After you have given yourself a season of self indulgence, you will enter the next phase of writing. This is the time when you can start to bring others into the experience. This is when you start to ask yourself if the stories you are writing harm your interpersonal relationships by what you are revealing. Are you telling a story that is not yours to tell? In that case, you may decide to change some identifying features, swap out names, or you might even leave out entire storylines to protect the innocent and the guilty. In this phase, you will also start to share your writing with other people and ask for them to let you know if they are confused, offended, or have ideas to improve your script. That doesn’t mean you have to obediently change your play to suit their suggestions, but you at least take a moment to consider the feedback and constructive criticism you are receiving and decide if it feels right to adjust anything. This is also the phase where you will ask yourself how you can give your audience a gift. Maybe it’s sharing a vulnerable truth about yourself that will help them to feel less alone in the world because they can relate. Perhaps it’s giving statistics and facts that you’ve gleaned from your research to enhance their lives with knowledge on an important subject. Maybe it is delivering an impactful final message that sends them home thinking critically and feeling alive. It could also be as simple as rehearsing your butt off, so that your show is polished, professional, entertaining as hell and totally inspiring.

  1. A solo show is not a real play.

Yes, some solo shows give the rest of us a bad rap. The individual gets up on stage with no real structure to their story, no character arcs of any kind, no blocking, clearly no director or outside feedback, and they merely fill the time with unrelated anecdotes, jokes, songs, or stories as they meander around the stage grasping for lines. By the end of it, you are scratching your head and asking yourself what the point was. You felt like you listened to them talk to themselves aimlessly for an hour, and you certainly did not feel like you just had a theatrical experience.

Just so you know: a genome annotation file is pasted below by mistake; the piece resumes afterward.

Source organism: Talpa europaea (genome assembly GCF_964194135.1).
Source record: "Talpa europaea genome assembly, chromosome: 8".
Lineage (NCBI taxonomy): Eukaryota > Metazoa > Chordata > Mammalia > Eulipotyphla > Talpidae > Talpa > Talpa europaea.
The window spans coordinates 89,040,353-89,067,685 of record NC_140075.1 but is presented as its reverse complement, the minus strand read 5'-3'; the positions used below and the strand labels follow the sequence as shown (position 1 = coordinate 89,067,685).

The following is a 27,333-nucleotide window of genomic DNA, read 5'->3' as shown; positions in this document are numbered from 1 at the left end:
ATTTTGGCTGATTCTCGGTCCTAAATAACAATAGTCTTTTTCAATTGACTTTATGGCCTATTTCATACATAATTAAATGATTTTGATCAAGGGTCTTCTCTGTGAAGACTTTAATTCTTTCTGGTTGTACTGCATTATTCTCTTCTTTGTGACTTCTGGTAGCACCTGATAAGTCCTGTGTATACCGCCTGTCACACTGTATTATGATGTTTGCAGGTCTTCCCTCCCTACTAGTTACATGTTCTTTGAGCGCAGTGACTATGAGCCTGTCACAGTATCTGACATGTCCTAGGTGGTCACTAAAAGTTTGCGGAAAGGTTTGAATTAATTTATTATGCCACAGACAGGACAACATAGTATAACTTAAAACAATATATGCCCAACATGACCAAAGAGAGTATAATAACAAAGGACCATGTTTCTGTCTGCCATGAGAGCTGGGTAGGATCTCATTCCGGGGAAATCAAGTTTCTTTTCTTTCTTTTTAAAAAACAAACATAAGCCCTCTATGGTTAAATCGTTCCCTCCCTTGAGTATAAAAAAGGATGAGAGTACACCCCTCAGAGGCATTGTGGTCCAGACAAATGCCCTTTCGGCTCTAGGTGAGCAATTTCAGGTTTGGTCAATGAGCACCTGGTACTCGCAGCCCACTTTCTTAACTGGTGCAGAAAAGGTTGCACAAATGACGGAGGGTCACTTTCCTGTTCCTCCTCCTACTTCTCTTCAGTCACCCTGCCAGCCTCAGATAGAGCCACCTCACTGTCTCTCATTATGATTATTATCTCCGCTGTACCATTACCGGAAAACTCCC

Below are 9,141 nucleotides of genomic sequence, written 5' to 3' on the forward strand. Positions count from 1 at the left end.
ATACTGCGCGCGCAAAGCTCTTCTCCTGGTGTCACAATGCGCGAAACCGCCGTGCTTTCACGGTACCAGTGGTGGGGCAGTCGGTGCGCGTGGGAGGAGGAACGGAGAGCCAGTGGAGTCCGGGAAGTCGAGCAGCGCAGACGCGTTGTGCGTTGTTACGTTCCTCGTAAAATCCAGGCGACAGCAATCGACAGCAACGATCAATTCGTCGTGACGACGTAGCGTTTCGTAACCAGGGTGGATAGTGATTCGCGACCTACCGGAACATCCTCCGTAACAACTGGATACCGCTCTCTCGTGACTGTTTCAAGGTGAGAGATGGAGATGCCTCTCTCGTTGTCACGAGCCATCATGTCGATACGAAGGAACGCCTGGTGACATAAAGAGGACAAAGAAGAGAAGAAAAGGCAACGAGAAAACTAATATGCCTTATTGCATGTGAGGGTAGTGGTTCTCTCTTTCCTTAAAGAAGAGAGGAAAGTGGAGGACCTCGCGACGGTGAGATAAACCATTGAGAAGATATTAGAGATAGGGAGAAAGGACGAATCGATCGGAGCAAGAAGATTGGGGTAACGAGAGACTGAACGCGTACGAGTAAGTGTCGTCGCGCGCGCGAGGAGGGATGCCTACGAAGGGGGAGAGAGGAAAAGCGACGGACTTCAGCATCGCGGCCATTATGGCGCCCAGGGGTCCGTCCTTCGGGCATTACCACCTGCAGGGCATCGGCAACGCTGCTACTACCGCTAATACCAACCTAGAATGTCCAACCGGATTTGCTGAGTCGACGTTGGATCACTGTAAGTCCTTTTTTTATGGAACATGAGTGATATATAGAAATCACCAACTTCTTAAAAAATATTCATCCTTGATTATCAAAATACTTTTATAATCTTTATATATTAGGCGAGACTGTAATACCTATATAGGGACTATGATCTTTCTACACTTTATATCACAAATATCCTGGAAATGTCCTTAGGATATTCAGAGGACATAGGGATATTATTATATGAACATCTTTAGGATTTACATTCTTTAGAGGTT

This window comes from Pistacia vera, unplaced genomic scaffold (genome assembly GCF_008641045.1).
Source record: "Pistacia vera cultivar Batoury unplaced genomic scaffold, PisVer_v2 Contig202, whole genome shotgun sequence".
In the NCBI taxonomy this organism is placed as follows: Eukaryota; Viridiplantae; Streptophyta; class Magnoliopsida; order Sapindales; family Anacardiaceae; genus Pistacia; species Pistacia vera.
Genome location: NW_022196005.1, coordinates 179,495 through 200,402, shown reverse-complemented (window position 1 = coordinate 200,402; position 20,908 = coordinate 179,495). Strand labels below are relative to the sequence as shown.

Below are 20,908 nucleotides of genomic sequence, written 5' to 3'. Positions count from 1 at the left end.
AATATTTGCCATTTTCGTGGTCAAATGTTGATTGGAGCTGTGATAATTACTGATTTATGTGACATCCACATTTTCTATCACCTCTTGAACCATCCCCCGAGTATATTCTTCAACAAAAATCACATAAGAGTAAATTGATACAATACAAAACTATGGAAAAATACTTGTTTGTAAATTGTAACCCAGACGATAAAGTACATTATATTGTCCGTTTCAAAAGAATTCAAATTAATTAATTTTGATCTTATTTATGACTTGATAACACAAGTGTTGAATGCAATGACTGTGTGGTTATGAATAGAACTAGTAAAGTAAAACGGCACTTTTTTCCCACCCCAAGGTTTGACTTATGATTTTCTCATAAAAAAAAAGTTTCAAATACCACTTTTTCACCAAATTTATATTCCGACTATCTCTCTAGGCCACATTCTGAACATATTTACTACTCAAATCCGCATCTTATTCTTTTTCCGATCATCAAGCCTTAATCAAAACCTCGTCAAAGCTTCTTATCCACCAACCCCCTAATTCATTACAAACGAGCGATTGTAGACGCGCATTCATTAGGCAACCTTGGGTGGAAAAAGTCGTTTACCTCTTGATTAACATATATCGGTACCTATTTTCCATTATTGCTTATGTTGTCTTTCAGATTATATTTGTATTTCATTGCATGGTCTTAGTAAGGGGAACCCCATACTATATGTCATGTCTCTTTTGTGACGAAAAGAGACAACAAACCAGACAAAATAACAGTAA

Here is how to avoid this pitfall.

Be sure you study playwriting structure. Study the elements that go into telling a compelling story. Even if the show is based on your personal life, you are still the protagonist of a play, and therefore you should be going on some journey of transformation.

Next, brainstorm ways to make your show as entertaining as possible. Consider all of the traditional and nontraditional modalities for this. For example, think about your lighting design, your sound design, and projections of images and videos that could really enhance the story you are telling. Are you a gifted character actor who can bring a “cast” to life on stage through your voice and body? Ask yourself what talents you possess that you could highlight throughout your show. Whether it’s dancing, singing, reciting poetry, or even juggling, the point is you want your audience to feel like they have entered a theatrical experience.

Finally, you want to be sure to collaborate with a Creative Team that you trust. Hiring a dramaturg, a director, a stage manager, and a graphic designer will allow you to consistently get feedback on your work and take it to the next level.

In closing, there are many harsh words that get said about one-person plays, but solo theatre is truly a powerful and professional genre and so long as you give it the respect it deserves and ponder these points I’ve made today, I trust you will create a compelling and captivating solo show.

I truly hope that today’s informative blog really sets you up to understand what it really takes to avoid the negative solo stereotypes and instead learn to navigate your solo show successfully.